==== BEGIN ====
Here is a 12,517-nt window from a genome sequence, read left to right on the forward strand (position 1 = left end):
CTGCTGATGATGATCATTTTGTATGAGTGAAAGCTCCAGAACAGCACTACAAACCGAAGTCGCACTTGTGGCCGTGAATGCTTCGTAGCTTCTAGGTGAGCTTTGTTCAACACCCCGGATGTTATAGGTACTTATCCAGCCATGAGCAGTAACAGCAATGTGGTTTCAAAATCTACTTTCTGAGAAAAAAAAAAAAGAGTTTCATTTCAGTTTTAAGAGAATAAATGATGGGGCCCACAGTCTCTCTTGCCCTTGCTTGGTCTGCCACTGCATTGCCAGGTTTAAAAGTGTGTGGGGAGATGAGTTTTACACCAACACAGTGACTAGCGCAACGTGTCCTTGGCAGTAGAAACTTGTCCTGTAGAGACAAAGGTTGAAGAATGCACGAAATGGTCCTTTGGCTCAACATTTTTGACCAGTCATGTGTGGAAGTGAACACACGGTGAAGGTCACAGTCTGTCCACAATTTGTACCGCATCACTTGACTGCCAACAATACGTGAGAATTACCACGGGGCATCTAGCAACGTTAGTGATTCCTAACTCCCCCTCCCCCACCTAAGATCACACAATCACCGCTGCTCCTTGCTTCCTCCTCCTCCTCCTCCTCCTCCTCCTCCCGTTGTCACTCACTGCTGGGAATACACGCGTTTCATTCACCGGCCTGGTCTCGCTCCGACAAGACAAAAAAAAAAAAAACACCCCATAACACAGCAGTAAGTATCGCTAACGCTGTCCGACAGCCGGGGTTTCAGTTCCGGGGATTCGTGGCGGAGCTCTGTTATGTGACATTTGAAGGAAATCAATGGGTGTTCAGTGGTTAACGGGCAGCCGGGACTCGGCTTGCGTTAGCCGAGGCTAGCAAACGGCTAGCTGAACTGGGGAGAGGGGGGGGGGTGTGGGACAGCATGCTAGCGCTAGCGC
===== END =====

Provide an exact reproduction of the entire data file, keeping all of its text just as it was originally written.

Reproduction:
Here is a 12,517-nt window from a genome sequence, read left to right on the forward strand (position 1 = left end):
CTGCTGATGATGATCATTTTGTATGAGTGAAAGCTCCAGAACAGCACTACAAACCGAAGTCGCACTTGTGGCCGTGAATGCTTCGTAGCTTCTAGGTGAGCTTTGTTCAACACCCCGGATGTTATAGGTACTTATCCAGCCATGAGCAGTAACAGCAATGTGGTTTCAAAATCTACTTTCTGAGAAAAAAAAAAAAGAGTTTCATTTCAGTTTTAAGAGAATAAATGATGGGGCCCACAGTCTCTCTTGCCCTTGCTTGGTCTGCCACTGCATTGCCAGGTTTAAAAGTGTGTGGGGAGATGAGTTTTACACCAACACAGTGACTAGCGCAACGTGTCCTTGGCAGTAGAAACTTGTCCTGTAGAGACAAAGGTTGAAGAATGCACGAAATGGTCCTTTGGCTCAACATTTTTGACCAGTCATGTGTGGAAGTGAACACACGGTGAAGGTCACAGTCTGTCCACAATTTGTACCGCATCACTTGACTGCCAACAATACGTGAGAATTACCACGGGGCATCTAGCAACGTTAGTGATTCCTAACTCCCCCTCCCCCACCTAAGATCACACAATCACCGCTGCTCCTTGCTTCCTCCTCCTCCTCCTCCTCCTCCTCCTCCCGTTGTCACTCACTGCTGGGAATACACGCGTTTCATTCACCGGCCTGGTCTCGCTCCGACAAGACAAAAAAAAAAAAAACACCCCATAACACAGCAGTAAGTATCGCTAACGCTGTCCGACAGCCGGGGTTTCAGTTCCGGGGATTCGTGGCGGAGCTCTGTTATGTGACATTTGAAGGAAATCAATGGGTGTTCAGTGGTTAACGGGCAGCCGGGACTCGGCTTGCGTTAGCCGAGGCTAGCAAACGGCTAGCTGAACTGGGGAGAGGGGGGGGGGTGTGGGACAGCATGCTAGCGCTAGCGC